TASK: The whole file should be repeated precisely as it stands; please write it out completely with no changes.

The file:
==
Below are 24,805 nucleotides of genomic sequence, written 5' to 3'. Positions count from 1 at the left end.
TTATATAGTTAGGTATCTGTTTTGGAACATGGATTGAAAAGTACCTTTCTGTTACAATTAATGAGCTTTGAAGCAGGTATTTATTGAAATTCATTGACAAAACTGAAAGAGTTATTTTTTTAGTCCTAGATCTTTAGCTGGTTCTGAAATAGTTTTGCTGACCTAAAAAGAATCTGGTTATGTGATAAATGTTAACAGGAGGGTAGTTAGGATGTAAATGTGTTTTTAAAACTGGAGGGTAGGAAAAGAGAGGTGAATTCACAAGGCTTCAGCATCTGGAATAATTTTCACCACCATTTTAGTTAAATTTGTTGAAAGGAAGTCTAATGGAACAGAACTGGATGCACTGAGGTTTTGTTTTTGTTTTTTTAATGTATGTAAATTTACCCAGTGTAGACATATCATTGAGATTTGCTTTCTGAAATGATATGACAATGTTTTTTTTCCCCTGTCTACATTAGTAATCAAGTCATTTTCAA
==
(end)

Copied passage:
Below are 24,805 nucleotides of genomic sequence, written 5' to 3'. Positions count from 1 at the left end.
TTATATAGTTAGGTATCTGTTTTGGAACATGGATTGAAAAGTACCTTTCTGTTACAATTAATGAGCTTTGAAGCAGGTATTTATTGAAATTCATTGACAAAACTGAAAGAGTTATTTTTTTAGTCCTAGATCTTTAGCTGGTTCTGAAATAGTTTTGCTGACCTAAAAAGAATCTGGTTATGTGATAAATGTTAACAGGAGGGTAGTTAGGATGTAAATGTGTTTTTAAAACTGGAGGGTAGGAAAAGAGAGGTGAATTCACAAGGCTTCAGCATCTGGAATAATTTTCACCACCATTTTAGTTAAATTTGTTGAAAGGAAGTCTAATGGAACAGAACTGGATGCACTGAGGTTTTGTTTTTGTTTTTTTAATGTATGTAAATTTACCCAGTGTAGACATATCATTGAGATTTGCTTTCTGAAATGATATGACAATGTTTTTTTTCCCCTGTCTACATTAGTAATCAAGTCATTTTCAA